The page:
Integrating differential forms on a torus

I'm really trying to understand differential forms so any critiques at all of the argument below would be greatly appreciated.

I want to show that $dx, dy\in \Omega^1(\mathbb{R}^2)$ induce well-defined forms $\omega_1,\omega_2 \in \Omega^1(T^2), T^2 = \mathbb{R}^2/\mathbb{Z}^2$. Then compute $d\omega_i$ and $\int_{C_j}\omega_i$, where $C_j$ is the image of the $j$-axis under the projection $\mathbb{R}^2\rightarrow\mathbb{R}^2/\mathbb{Z}^2$.

What I have:

Identify $T^2$ with $S^1\times S^1$ via some orientation preserving diffeomorphism. Let $\phi_{1}:(0,1)^2\rightarrow T^2$ be given by $(t,s)\mapsto(\cos2\pi t,\sin2\pi t,\cos2\pi s, \sin2\pi s)$ and $\phi_{2}:(-\frac{1}{2},\frac{1}{2})^2\rightarrow T^2$ defined the same. These are diffeomorphisms whose inverses are identical in overlap so we have an atlas. Then the pullback $(\phi^{-1}_i)^*(dx)$ is defined for $p\in T^2$ as $$(\phi^{-1}_i)^*(dx)(p) = dx(\phi_i^{-1}(p))\circ d(\phi_i^{-1})_p,$$ so since the $\phi_i^{-1}$ agree on the overlap, this form is well defined on all of $T^2$. Similarly we get a pulled back $(\phi_i^{-1})^*(dy)$. Then the exterior derivative of both is zero since $d(\phi_i^{-1})^*(dx) = (\phi_i^{-1})^*(d^2x) = 0$. Lastly, to take the integral, we can take restrictions of $\phi_2$ to parametrize the $C_j$ so that, for example, $$\int_{C_1}\omega_1 = \int_{(0,1)\times\{0\}}(\phi_2)^*(\phi_2^{-1})^*(dx) = 1.$$ and $$\int_{C_2}\omega_1 = \int_{\{0\}\times(0,1)}(\phi_2)^*(\phi_2^{-1})^*(dx) = 0.$$

• I don't think you've quite covered everything in the torus. But the first thing you should think about here is that both $dx$ and $dy$ are invariant under the action of $\Bbb Z^2$ on $\Bbb R^2$, hence descend to well-defined $1$-forms on $\Bbb R^2/\Bbb Z^2$. – Ted Shifrin May 9 '17 at 1:26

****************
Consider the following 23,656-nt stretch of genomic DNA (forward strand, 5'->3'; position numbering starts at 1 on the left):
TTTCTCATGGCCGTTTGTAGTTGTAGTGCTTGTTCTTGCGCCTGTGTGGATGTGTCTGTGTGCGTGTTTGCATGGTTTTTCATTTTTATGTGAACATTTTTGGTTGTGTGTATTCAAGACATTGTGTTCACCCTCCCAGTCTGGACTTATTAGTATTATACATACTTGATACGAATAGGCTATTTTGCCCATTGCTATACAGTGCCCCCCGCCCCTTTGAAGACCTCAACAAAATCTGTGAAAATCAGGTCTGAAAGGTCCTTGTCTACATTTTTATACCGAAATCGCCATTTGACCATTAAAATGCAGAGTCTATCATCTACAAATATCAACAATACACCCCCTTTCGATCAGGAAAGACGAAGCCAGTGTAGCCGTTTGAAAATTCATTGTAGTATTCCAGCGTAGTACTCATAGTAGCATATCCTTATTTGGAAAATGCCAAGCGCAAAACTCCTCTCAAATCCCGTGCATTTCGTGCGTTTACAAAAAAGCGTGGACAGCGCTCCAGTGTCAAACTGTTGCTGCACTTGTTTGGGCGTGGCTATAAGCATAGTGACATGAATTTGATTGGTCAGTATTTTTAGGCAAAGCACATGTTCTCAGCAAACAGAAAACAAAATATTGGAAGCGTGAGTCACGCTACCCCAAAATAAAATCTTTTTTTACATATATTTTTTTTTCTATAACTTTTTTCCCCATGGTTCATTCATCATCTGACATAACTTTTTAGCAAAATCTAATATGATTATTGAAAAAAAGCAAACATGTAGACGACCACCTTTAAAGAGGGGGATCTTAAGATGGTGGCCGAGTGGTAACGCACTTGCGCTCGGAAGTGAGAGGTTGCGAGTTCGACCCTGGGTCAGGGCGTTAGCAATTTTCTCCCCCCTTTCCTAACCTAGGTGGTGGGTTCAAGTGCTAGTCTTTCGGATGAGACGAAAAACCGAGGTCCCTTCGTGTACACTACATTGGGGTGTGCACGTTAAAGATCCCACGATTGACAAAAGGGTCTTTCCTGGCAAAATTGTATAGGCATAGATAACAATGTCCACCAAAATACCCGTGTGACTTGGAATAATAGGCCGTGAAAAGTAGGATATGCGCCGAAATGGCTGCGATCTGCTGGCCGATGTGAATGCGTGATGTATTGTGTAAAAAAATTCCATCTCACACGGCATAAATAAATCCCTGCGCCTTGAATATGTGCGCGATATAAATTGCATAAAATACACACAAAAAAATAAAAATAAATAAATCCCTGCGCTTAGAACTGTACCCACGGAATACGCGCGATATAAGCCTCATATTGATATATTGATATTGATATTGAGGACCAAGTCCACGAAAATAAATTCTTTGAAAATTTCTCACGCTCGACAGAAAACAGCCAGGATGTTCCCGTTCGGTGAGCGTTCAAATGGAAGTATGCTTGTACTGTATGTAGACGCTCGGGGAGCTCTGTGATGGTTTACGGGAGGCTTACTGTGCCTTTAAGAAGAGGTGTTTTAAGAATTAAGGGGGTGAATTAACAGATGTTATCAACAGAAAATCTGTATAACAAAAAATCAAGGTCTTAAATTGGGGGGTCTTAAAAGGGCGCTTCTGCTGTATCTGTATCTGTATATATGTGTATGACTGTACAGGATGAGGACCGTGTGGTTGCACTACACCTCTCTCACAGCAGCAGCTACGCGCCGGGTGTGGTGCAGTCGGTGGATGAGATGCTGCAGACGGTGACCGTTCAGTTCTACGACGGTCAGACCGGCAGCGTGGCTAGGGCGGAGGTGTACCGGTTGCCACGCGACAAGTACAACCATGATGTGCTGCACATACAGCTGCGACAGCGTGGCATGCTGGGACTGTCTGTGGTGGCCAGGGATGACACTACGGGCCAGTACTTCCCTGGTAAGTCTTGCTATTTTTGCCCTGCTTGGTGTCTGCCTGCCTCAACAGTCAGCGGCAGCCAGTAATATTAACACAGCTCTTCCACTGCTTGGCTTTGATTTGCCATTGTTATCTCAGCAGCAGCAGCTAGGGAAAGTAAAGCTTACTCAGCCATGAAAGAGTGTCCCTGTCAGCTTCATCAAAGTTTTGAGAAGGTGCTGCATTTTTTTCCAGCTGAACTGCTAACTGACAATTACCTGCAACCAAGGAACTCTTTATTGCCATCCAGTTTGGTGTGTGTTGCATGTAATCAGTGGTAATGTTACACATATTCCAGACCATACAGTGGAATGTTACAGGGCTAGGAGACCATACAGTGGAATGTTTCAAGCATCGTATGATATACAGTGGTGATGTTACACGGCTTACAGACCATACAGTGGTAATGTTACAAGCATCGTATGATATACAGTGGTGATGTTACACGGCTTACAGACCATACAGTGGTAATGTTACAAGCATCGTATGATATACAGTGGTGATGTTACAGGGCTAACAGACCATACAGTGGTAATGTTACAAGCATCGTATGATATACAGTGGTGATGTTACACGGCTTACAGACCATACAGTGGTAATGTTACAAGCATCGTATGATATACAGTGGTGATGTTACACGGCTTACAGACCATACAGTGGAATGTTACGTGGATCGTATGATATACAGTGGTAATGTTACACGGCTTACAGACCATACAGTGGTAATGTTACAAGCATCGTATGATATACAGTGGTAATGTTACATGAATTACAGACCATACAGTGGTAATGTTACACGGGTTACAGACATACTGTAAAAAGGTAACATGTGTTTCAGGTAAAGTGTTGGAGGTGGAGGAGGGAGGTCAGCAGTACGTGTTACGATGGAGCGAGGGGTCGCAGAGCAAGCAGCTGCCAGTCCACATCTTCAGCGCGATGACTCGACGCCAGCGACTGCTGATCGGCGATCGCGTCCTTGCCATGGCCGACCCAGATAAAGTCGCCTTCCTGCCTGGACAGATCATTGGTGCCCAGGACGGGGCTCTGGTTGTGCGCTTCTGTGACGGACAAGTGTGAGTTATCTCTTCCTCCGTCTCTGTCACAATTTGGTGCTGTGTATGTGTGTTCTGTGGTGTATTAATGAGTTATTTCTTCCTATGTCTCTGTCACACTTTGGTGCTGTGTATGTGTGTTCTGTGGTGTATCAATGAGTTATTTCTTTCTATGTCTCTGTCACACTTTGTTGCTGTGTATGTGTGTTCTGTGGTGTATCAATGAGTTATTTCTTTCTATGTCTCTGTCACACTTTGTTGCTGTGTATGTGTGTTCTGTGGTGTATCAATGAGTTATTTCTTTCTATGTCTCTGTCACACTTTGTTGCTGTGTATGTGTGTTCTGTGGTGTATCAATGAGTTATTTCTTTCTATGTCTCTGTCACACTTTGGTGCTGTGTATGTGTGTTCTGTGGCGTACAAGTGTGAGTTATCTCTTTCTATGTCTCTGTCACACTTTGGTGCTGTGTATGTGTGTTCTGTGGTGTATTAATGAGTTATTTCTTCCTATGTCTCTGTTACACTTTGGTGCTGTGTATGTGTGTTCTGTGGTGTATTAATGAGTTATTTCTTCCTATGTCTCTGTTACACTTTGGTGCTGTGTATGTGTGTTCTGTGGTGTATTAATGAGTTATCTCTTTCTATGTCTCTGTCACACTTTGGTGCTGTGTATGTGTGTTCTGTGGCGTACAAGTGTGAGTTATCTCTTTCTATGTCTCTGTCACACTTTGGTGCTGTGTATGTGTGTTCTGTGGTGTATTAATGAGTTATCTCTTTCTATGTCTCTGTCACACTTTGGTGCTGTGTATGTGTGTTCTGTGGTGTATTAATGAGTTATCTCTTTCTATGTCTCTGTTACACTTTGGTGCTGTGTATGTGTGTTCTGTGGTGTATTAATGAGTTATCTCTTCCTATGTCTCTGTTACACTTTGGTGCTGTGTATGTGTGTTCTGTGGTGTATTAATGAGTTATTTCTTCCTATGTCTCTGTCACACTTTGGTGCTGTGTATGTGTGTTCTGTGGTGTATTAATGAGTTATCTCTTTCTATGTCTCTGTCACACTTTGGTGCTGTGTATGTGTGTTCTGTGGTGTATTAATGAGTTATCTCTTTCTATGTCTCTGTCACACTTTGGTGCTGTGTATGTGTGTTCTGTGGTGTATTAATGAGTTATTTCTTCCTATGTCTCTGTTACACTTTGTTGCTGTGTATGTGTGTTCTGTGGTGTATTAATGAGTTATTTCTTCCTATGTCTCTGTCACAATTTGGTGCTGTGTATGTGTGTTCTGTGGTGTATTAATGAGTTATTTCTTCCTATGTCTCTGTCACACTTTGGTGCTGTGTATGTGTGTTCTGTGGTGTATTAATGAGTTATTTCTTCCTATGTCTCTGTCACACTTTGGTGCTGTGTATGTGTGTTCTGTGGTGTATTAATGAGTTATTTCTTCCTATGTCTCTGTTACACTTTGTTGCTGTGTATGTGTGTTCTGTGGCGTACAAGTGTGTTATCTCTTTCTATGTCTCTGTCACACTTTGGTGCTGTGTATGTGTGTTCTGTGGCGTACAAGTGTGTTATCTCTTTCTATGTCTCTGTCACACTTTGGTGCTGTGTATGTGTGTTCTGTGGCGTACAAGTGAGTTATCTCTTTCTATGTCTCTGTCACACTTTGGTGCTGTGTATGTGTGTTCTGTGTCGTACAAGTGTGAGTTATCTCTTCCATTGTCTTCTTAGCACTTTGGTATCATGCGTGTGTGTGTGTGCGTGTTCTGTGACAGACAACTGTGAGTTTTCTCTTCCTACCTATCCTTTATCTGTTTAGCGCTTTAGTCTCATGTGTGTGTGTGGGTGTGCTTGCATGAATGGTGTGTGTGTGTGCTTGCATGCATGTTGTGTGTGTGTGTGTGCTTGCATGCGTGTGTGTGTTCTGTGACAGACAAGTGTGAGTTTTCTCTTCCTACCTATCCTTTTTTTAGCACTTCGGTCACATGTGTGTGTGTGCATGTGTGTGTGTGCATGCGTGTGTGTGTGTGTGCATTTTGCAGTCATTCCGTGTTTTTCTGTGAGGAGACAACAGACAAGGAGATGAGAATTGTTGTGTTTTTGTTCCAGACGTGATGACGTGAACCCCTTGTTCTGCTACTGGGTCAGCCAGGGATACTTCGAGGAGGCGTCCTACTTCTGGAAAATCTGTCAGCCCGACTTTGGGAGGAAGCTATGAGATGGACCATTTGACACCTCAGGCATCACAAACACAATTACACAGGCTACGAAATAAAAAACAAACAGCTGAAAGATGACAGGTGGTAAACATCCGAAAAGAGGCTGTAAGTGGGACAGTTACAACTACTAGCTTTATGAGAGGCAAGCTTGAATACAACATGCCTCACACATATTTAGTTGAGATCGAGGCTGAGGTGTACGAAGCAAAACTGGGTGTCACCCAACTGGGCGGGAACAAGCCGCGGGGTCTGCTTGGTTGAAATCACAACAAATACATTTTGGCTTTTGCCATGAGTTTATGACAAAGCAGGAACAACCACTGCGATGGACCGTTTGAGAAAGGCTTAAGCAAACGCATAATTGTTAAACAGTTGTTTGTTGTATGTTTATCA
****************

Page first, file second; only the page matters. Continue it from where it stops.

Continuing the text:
• @TedShifrin Hmm, how so? I think the only parts left out of $\phi_1$ are two circles $\{a\}\times S^1$ and $S^1\times\{a\}$. Also, I see that, but I was just wondering if what I did made sense, so I could make sure I'm understanding how to manipulate forms. So, I guess, assuming I did cover everything in the torus with some $\phi_i$ satisfying what I used above, would the argument hold? – Juan Chi May 9 '17 at 2:28
• @TedShifrin Also, for your method, I'm trying to see exactly how the descending would work out. So $dx(r)\in \Lambda^1 (T_r (\mathbb{R}^2)^*)$ for $r\in\mathbb{R}$, but we want $dx([r])\in \Lambda^1 (T_{[r]} (\mathbb{R}^2/\mathbb{Z}^2)^*)$ for $[r]\in\mathbb{R}^2/\mathbb{Z}^2$. So how would one go about finding an expression for the descended $dx$ to see that it lies in the space we want it to? – Juan Chi May 9 '17 at 2:46
• One way to think about this is that $\pi\colon\Bbb R^2\to T^2$ is a local diffeomorphism. We want to define a $1$-form $\omega$ on $T^2$. Given a point $q\in T^2$ and $w\in T_q(T^2)$, choose $p\in\Bbb R^2$ and $v\in T_p\Bbb R^2$ so that $\pi(p)=q$ and $d\pi(p)(v)=w$. Then you compute $dx(p)(v)$ to evaluate $\omega(q)(w)$. Now why is this well-defined? Go through that carefully. – Ted Shifrin May 11 '17 at 20:38